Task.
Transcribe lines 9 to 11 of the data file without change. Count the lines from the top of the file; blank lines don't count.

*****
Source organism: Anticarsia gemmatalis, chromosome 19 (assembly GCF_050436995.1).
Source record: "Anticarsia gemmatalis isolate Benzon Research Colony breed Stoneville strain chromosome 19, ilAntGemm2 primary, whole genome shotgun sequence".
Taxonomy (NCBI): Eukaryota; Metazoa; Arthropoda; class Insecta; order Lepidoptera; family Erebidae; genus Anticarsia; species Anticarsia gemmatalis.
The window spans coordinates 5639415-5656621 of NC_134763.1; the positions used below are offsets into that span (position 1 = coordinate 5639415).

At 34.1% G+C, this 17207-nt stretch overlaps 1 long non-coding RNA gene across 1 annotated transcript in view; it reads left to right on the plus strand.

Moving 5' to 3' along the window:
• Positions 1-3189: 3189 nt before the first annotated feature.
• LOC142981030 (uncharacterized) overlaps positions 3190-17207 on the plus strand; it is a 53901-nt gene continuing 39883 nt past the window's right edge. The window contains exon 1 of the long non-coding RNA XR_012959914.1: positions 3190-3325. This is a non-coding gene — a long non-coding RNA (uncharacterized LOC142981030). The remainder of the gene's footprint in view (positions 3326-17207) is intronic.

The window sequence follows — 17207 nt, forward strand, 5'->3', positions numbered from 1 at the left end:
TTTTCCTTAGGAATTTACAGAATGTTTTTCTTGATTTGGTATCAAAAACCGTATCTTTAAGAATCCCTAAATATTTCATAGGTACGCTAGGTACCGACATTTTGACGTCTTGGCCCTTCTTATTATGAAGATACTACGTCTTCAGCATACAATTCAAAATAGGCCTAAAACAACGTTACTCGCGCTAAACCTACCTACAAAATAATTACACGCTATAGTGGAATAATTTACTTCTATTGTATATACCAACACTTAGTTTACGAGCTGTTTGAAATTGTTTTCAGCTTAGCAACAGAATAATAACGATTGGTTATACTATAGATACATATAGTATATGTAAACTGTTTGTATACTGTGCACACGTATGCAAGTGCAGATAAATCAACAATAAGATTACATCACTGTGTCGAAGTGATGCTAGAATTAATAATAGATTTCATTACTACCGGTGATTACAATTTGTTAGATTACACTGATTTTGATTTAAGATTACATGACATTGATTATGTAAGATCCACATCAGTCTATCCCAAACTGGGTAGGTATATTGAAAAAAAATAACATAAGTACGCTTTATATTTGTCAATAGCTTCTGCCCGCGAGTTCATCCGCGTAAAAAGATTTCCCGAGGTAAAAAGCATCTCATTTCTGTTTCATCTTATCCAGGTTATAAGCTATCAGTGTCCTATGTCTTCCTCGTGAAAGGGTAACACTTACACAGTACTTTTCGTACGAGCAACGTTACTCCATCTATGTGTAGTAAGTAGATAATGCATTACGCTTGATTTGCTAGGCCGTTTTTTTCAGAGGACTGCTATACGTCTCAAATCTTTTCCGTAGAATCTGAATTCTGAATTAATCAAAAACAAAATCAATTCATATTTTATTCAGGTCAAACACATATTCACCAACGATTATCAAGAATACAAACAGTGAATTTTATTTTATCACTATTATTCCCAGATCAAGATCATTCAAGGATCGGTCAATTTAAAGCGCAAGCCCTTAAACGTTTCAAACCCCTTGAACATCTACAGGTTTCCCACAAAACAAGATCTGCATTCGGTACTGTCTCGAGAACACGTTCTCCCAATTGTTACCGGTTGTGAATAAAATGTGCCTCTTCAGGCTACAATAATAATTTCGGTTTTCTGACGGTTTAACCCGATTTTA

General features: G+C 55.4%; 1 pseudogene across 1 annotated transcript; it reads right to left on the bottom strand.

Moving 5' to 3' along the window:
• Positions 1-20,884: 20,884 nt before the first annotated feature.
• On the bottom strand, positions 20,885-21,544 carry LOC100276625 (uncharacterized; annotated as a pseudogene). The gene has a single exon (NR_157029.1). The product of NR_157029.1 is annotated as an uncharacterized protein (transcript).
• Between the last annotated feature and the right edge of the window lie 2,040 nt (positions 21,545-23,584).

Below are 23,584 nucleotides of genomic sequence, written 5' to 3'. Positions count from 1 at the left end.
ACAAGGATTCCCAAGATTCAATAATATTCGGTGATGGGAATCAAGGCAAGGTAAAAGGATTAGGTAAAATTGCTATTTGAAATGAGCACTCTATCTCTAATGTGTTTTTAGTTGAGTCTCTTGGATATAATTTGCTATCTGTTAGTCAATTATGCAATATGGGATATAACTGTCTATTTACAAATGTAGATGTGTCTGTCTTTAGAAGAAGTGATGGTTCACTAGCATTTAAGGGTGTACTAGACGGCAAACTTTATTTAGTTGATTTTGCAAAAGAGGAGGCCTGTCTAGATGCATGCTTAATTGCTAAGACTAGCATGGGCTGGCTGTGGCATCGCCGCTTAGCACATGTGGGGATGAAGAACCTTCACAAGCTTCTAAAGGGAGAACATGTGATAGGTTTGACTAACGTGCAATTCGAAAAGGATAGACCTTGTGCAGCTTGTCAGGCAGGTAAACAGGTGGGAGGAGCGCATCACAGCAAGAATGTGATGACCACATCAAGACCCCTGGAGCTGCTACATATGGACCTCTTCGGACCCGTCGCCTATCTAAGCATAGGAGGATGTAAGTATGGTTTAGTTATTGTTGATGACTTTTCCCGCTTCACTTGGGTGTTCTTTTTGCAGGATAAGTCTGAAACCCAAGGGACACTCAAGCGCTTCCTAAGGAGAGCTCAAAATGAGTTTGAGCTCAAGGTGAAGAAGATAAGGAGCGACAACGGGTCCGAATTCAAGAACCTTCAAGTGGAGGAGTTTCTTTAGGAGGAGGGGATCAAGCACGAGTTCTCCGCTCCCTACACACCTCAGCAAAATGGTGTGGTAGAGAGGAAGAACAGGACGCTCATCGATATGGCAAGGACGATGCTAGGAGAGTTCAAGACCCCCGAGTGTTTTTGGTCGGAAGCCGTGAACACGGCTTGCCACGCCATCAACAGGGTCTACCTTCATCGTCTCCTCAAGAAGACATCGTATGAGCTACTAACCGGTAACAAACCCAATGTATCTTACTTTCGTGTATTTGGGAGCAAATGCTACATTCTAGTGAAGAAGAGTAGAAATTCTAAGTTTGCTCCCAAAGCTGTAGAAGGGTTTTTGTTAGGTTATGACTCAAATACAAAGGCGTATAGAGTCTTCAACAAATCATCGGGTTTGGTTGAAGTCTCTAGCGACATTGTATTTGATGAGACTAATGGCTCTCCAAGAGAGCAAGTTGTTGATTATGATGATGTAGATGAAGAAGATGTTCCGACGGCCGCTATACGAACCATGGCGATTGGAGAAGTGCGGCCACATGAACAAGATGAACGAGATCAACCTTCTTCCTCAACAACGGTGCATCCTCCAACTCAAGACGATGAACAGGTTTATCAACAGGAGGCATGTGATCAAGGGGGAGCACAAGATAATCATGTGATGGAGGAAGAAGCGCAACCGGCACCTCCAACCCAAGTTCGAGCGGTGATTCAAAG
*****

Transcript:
The window sequence follows — 17207 nt, forward strand, 5'->3', positions numbered from 1 at the left end:
TTTTCCTTAGGAATTTACAGAATGTTTTTCTTGATTTGGTATCAAAAACCGTATCTTTAAGAATCCCTAAATATTTCATAGGTACGCTAGGTACCGACATTTTGACGTCTTGGCCCTTCTTATTATGAAGATACTACGTCTTCAGCATACAATTCAAAATAGGCCTAAAACAACGTTACTCGCGCTAAACCTACCTACAAAATAATTACACGCTATAGTGGAATAATTTACTTCTATTGTATATACCAACACTTAGTTTACGAGCTGTTTGAAATTGTTTTCAGCTTAGCAACAGAATAATAACGATTGGTTATACTATAGATACATATAGTATATGTAAACTGTTTGTATACTGTGCACACGTATGCAAGTGCAGATAAATCAACAATAAGATTACATCACTGTGTCGAAGTGATGCTAGAATTAATAATAGATTTCATTACTACCGGTGATTACAATTTGTTAGATTACACTGATTTTGATTTAAGATTACATGACATTGATTATGTAAGATCCACATCAGTCTATCCCAAACTGGGTAGGTATATTGAAAAAAAATAACATAAGTACGCTTTATATTTGTCAATAGCTTCTGCCCGCGAGTTCATCCGCGTAAAAAGATTTCCCGAGGTAAAAAGCATCTCATTTCTGTTTCATCTTATCCAGGTTATAAGCTATCAGTGTCCTATGTCTTCCTCGTGAAAGGGTAACACTTACACAGTACTTTTCGTACGAGCAACGTTACTCCATCTATGTGTAGTAAGTAGATAATGCATTACGCTTGATTTGCTAGGCCGTTTTTTTCAGAGGACTGCTATACGTCTCAAATCTTTTCCGTAGAATCTGAATTCTGAATTAATCAAAAACAAAATCAATTCATATTTTATTCAGGTCAAACACATATTCACCAACGATTATCAAGAATACAAACAGTGAATTTTATTTTATCACTATTATTCCCAGATCAAGATCATTCAAGGATCGGTCAATTTAAAGCGCAAGCCCTTAAACGTTTCAAACCCCTTGAACATCTACAGGTTTCCCACAAAACAAGATCTGCATTCGGTACTGTCTCGAGAACACGTTCTCCCAATTGTTACCGGTTGTGAATAAAATGTGCCTCTTCAGGCTACAATAATAATTTCGGTTTTCTGACGGTTTAACCCGATTTTA

General features: G+C 55.4%; 1 pseudogene across 1 annotated transcript; it reads right to left on the bottom strand.